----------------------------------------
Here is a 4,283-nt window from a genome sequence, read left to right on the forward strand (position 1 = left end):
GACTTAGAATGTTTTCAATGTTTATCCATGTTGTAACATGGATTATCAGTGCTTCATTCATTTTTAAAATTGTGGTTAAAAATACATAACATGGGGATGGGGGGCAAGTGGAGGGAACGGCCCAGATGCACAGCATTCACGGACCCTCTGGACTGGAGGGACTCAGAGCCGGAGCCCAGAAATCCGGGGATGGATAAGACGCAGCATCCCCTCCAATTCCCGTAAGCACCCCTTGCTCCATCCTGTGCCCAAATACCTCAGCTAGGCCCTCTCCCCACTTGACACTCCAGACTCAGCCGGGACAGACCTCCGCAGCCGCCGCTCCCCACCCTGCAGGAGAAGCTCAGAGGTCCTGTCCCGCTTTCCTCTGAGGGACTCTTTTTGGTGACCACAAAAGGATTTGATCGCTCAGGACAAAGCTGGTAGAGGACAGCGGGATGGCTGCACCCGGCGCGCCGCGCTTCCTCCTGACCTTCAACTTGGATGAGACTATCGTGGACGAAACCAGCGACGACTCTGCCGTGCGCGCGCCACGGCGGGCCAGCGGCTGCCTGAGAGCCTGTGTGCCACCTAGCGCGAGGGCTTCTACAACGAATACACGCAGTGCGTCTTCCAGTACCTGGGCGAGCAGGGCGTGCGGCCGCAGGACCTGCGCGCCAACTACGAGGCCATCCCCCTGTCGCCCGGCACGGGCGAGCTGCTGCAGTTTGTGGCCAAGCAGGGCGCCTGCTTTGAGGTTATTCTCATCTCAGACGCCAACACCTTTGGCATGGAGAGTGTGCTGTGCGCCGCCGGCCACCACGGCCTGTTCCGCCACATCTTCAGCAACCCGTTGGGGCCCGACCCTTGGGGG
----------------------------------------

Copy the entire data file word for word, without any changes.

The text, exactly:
Here is a 4,283-nt window from a genome sequence, read left to right on the forward strand (position 1 = left end):
GACTTAGAATGTTTTCAATGTTTATCCATGTTGTAACATGGATTATCAGTGCTTCATTCATTTTTAAAATTGTGGTTAAAAATACATAACATGGGGATGGGGGGCAAGTGGAGGGAACGGCCCAGATGCACAGCATTCACGGACCCTCTGGACTGGAGGGACTCAGAGCCGGAGCCCAGAAATCCGGGGATGGATAAGACGCAGCATCCCCTCCAATTCCCGTAAGCACCCCTTGCTCCATCCTGTGCCCAAATACCTCAGCTAGGCCCTCTCCCCACTTGACACTCCAGACTCAGCCGGGACAGACCTCCGCAGCCGCCGCTCCCCACCCTGCAGGAGAAGCTCAGAGGTCCTGTCCCGCTTTCCTCTGAGGGACTCTTTTTGGTGACCACAAAAGGATTTGATCGCTCAGGACAAAGCTGGTAGAGGACAGCGGGATGGCTGCACCCGGCGCGCCGCGCTTCCTCCTGACCTTCAACTTGGATGAGACTATCGTGGACGAAACCAGCGACGACTCTGCCGTGCGCGCGCCACGGCGGGCCAGCGGCTGCCTGAGAGCCTGTGTGCCACCTAGCGCGAGGGCTTCTACAACGAATACACGCAGTGCGTCTTCCAGTACCTGGGCGAGCAGGGCGTGCGGCCGCAGGACCTGCGCGCCAACTACGAGGCCATCCCCCTGTCGCCCGGCACGGGCGAGCTGCTGCAGTTTGTGGCCAAGCAGGGCGCCTGCTTTGAGGTTATTCTCATCTCAGACGCCAACACCTTTGGCATGGAGAGTGTGCTGTGCGCCGCCGGCCACCACGGCCTGTTCCGCCACATCTTCAGCAACCCGTTGGGGCCCGACCCTTGGGGG